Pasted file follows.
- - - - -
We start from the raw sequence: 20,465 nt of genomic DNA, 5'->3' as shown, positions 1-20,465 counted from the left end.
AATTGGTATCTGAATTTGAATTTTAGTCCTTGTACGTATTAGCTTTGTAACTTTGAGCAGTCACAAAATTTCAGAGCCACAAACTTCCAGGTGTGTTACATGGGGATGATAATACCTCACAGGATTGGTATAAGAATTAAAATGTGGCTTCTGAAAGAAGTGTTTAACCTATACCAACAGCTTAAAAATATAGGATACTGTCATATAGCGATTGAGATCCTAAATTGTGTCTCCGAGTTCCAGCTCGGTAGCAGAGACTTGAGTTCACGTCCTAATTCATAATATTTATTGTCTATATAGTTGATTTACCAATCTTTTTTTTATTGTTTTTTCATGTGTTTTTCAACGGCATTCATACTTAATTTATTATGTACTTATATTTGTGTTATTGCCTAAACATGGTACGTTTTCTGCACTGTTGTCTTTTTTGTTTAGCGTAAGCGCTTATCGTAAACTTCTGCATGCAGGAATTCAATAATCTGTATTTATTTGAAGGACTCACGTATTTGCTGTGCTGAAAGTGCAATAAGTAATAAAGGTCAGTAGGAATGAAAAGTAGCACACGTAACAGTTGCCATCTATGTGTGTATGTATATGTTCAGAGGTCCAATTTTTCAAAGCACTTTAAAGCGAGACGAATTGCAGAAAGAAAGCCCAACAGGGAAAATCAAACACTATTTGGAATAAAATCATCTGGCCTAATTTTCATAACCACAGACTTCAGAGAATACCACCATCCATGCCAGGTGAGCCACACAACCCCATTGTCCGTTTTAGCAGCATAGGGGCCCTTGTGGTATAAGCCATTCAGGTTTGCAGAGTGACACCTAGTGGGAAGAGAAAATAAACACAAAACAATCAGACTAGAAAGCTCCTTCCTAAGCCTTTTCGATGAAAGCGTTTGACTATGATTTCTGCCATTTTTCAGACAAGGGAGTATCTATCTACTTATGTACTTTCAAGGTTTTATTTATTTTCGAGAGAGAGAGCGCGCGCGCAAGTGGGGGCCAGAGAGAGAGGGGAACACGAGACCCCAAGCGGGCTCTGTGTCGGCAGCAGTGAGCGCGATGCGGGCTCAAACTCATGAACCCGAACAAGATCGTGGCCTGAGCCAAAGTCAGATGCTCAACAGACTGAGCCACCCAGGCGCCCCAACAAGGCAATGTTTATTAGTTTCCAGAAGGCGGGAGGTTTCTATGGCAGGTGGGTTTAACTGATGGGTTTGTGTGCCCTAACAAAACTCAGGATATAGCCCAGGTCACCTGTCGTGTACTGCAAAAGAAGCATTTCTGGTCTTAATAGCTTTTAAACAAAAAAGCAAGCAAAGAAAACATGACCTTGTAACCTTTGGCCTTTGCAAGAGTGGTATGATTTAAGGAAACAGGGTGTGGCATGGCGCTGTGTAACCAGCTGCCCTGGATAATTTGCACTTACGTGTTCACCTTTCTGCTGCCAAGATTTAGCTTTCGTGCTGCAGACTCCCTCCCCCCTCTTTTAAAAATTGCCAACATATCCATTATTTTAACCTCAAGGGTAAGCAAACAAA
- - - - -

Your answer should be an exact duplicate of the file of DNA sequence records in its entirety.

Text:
We start from the raw sequence: 20,465 nt of genomic DNA, 5'->3' as shown, positions 1-20,465 counted from the left end.
AATTGGTATCTGAATTTGAATTTTAGTCCTTGTACGTATTAGCTTTGTAACTTTGAGCAGTCACAAAATTTCAGAGCCACAAACTTCCAGGTGTGTTACATGGGGATGATAATACCTCACAGGATTGGTATAAGAATTAAAATGTGGCTTCTGAAAGAAGTGTTTAACCTATACCAACAGCTTAAAAATATAGGATACTGTCATATAGCGATTGAGATCCTAAATTGTGTCTCCGAGTTCCAGCTCGGTAGCAGAGACTTGAGTTCACGTCCTAATTCATAATATTTATTGTCTATATAGTTGATTTACCAATCTTTTTTTTATTGTTTTTTCATGTGTTTTTCAACGGCATTCATACTTAATTTATTATGTACTTATATTTGTGTTATTGCCTAAACATGGTACGTTTTCTGCACTGTTGTCTTTTTTGTTTAGCGTAAGCGCTTATCGTAAACTTCTGCATGCAGGAATTCAATAATCTGTATTTATTTGAAGGACTCACGTATTTGCTGTGCTGAAAGTGCAATAAGTAATAAAGGTCAGTAGGAATGAAAAGTAGCACACGTAACAGTTGCCATCTATGTGTGTATGTATATGTTCAGAGGTCCAATTTTTCAAAGCACTTTAAAGCGAGACGAATTGCAGAAAGAAAGCCCAACAGGGAAAATCAAACACTATTTGGAATAAAATCATCTGGCCTAATTTTCATAACCACAGACTTCAGAGAATACCACCATCCATGCCAGGTGAGCCACACAACCCCATTGTCCGTTTTAGCAGCATAGGGGCCCTTGTGGTATAAGCCATTCAGGTTTGCAGAGTGACACCTAGTGGGAAGAGAAAATAAACACAAAACAATCAGACTAGAAAGCTCCTTCCTAAGCCTTTTCGATGAAAGCGTTTGACTATGATTTCTGCCATTTTTCAGACAAGGGAGTATCTATCTACTTATGTACTTTCAAGGTTTTATTTATTTTCGAGAGAGAGAGCGCGCGCGCAAGTGGGGGCCAGAGAGAGAGGGGAACACGAGACCCCAAGCGGGCTCTGTGTCGGCAGCAGTGAGCGCGATGCGGGCTCAAACTCATGAACCCGAACAAGATCGTGGCCTGAGCCAAAGTCAGATGCTCAACAGACTGAGCCACCCAGGCGCCCCAACAAGGCAATGTTTATTAGTTTCCAGAAGGCGGGAGGTTTCTATGGCAGGTGGGTTTAACTGATGGGTTTGTGTGCCCTAACAAAACTCAGGATATAGCCCAGGTCACCTGTCGTGTACTGCAAAAGAAGCATTTCTGGTCTTAATAGCTTTTAAACAAAAAAGCAAGCAAAGAAAACATGACCTTGTAACCTTTGGCCTTTGCAAGAGTGGTATGATTTAAGGAAACAGGGTGTGGCATGGCGCTGTGTAACCAGCTGCCCTGGATAATTTGCACTTACGTGTTCACCTTTCTGCTGCCAAGATTTAGCTTTCGTGCTGCAGACTCCCTCCCCCCTCTTTTAAAAATTGCCAACATATCCATTATTTTAACCTCAAGGGTAAGCAAACAAA